No this isn’t a badly timed photo of my living room. It is in fact a recreation of a student bedsit in a self storage facility. And it isn’t borne from an ill advised housing scheme either. Let me explain.
In the mid-90s, Acorn Storage Centre in Wembley was overrun with artists. Not by chance, but through deliberate arrangement. The Artangel group, a key British arts funder, had approached well known musician, sound designer and artist Brian Eno to create a work across a number of the rooms in the centre. This was such a large undertaking that it eventually became a project involving two dozen Royal College of Art collaborators, working across various fields of discipline. The project was sonically augemented by Brian Eno and New York musician Laurie Anderson who provided some spoken word pieces.
Looking at it now, it must have been an exciting project. 1990s were a big time for the British art world with many artists emerging with bold ideas and in some cases taking the media by storm. Many this day still enjoy the same notoriety and recognition. Not only that, but if you have ever spent time in Wembley, you will be familiar with winding silent roads leading to factories and warehouses. The place has a very different, almost negating, vibe to that which it is most famous for, the stadium and concert arena. The project must have had an eerie, cold and obscure quality to it, brought on by its sole place in the greater scheme of London. Indeed, the obscurity of self storage and not knowing what exists behind the metal shutters was a key influence.
The many rooms of this exhibition were pinpointed with yellow tape on the floor of corridors. Going into a room you were never sure what to expect. One contained an Egyptian mummy on loan from the British Museum. Another was a torture chamber with an empty chair – would you want to sit in that? A famous exhibit was an artist, Michelle Griffiths, who every day for several hours submerged herself in a tank of water, the photographic evidence to this day has a very chilling quality to it. Another now well-known exhibit was a sound art piece by Janek Schaefer “Recorded Delivery” which consisted of a sound-activated dictaphone recording its own journey from a post box through the mail system and arriving at the storage facility.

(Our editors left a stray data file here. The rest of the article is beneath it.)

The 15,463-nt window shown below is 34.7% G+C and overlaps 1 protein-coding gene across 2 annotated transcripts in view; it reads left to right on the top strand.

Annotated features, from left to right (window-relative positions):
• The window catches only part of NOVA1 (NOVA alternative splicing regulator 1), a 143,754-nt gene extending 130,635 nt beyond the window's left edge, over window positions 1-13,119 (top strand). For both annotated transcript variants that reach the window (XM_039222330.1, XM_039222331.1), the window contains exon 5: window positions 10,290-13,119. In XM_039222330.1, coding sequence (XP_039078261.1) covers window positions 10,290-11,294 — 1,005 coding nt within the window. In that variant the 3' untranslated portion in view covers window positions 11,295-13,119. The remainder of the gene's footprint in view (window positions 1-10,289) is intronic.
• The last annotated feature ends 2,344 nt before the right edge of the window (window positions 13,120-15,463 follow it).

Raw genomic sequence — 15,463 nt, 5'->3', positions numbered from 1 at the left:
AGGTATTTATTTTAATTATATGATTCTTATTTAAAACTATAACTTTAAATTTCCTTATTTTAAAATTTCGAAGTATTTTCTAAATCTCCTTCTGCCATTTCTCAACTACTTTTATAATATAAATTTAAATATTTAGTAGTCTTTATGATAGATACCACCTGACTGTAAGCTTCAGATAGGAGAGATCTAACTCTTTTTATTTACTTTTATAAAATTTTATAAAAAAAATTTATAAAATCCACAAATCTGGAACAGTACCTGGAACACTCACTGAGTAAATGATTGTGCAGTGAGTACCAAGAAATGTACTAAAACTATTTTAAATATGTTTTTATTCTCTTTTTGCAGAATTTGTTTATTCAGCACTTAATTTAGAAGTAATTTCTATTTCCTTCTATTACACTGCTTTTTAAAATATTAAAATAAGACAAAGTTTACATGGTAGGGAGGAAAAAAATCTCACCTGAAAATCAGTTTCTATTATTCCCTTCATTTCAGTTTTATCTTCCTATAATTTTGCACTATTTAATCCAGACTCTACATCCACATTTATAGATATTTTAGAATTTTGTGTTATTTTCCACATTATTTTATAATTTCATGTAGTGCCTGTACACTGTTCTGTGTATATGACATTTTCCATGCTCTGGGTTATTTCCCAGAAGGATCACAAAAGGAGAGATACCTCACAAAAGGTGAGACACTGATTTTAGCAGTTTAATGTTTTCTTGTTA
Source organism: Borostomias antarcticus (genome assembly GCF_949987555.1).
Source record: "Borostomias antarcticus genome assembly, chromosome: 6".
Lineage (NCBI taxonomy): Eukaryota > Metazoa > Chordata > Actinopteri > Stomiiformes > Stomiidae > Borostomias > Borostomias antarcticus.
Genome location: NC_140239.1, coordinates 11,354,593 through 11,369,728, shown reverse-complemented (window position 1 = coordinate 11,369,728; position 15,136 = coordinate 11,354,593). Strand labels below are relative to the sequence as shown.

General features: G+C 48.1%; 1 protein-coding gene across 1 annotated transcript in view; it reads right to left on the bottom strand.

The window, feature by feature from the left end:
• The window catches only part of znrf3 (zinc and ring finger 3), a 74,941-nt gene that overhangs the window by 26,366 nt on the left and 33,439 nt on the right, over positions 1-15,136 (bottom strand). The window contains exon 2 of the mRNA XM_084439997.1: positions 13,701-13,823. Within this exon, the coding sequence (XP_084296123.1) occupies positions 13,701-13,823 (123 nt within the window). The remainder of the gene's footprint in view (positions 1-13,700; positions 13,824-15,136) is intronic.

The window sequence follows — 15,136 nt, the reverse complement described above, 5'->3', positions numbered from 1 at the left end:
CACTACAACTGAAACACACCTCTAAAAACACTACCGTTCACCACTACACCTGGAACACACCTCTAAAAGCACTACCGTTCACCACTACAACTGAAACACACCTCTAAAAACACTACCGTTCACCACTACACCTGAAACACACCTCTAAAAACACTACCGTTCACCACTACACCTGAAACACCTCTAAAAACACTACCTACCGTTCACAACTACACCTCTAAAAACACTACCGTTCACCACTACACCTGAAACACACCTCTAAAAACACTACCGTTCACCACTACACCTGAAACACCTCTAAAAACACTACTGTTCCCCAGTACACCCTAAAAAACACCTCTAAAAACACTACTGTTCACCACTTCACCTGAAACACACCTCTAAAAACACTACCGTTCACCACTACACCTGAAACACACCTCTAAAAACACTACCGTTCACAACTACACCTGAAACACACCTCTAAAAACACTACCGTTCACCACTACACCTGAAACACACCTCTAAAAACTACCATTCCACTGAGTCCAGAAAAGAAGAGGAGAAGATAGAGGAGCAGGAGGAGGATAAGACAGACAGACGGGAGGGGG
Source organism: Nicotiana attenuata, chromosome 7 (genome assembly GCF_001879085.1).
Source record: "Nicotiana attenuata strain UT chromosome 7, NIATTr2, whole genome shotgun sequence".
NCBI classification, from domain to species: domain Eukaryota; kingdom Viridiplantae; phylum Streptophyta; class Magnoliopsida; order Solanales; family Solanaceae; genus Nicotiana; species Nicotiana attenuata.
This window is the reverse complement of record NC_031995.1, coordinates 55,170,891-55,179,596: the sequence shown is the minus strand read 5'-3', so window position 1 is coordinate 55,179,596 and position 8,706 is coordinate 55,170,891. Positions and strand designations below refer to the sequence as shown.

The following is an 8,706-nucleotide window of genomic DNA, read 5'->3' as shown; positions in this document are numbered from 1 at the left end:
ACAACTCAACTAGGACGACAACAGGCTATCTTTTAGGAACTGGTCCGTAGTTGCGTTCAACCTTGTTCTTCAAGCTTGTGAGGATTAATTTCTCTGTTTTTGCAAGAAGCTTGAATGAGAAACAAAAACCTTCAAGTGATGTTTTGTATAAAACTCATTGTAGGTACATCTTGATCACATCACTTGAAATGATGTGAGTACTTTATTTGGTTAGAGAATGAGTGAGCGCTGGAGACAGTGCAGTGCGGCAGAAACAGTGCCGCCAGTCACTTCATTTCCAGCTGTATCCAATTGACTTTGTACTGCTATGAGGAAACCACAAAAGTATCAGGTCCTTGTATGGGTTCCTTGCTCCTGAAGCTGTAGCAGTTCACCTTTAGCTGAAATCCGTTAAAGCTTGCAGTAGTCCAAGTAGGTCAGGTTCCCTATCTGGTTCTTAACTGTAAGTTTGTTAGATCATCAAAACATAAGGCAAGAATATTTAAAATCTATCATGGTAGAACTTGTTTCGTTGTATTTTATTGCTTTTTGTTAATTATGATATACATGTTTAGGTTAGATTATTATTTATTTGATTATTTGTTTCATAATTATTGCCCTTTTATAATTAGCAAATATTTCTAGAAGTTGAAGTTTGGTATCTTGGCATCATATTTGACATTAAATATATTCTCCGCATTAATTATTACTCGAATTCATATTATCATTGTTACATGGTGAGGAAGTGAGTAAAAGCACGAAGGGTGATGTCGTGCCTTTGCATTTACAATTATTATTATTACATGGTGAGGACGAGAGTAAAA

It sounds like the project was successful in its aims – it was essentially a collaborative experience not only the artists, but also for the visiting audience who had much to explore, discuss and interact with as they went around. Rather fortunately for an installation at this time, there is a fair amount of documentation, photographs and recordings that are available online which can give us a feel for what it was really like. There is a site from the Artangel commissioners which can be visited to read more about how the project came to be, and also see what some of it looked like.
Here is a radio interview and walk through the exhibition with Brian Eno:
And of course you always wanted to hear what the postal system really sounds like.
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